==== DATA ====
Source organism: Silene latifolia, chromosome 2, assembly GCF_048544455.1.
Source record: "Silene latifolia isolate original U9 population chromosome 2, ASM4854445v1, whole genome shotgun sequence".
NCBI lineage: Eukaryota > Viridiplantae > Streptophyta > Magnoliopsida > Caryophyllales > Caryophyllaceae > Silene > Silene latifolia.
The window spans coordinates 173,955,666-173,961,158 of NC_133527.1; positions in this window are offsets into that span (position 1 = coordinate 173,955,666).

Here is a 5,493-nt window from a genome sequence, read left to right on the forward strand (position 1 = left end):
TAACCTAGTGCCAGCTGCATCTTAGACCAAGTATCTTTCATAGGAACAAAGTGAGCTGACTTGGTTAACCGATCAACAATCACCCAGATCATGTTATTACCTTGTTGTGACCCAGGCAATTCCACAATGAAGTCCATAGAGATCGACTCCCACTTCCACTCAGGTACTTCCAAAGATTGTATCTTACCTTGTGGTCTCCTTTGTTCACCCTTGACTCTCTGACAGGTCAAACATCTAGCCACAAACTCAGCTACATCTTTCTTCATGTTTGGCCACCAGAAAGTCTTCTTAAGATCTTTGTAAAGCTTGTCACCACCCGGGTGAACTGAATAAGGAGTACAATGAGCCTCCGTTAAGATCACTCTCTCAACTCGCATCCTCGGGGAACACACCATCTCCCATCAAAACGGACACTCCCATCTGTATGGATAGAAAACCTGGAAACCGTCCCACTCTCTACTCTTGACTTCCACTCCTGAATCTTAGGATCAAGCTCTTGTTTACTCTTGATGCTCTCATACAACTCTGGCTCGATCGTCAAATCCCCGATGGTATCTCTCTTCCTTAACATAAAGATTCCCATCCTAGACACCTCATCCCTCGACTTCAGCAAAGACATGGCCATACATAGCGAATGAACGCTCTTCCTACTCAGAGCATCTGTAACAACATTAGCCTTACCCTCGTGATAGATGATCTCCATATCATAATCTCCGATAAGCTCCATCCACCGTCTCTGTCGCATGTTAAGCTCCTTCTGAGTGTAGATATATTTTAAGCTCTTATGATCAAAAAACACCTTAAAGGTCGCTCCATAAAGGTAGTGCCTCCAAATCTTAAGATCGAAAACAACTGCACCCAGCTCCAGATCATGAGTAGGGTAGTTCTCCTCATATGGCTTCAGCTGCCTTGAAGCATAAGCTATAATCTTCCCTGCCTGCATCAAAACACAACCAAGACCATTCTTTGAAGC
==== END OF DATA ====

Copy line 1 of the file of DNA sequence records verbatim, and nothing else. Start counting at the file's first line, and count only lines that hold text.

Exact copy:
Source organism: Silene latifolia, chromosome 2, assembly GCF_048544455.1.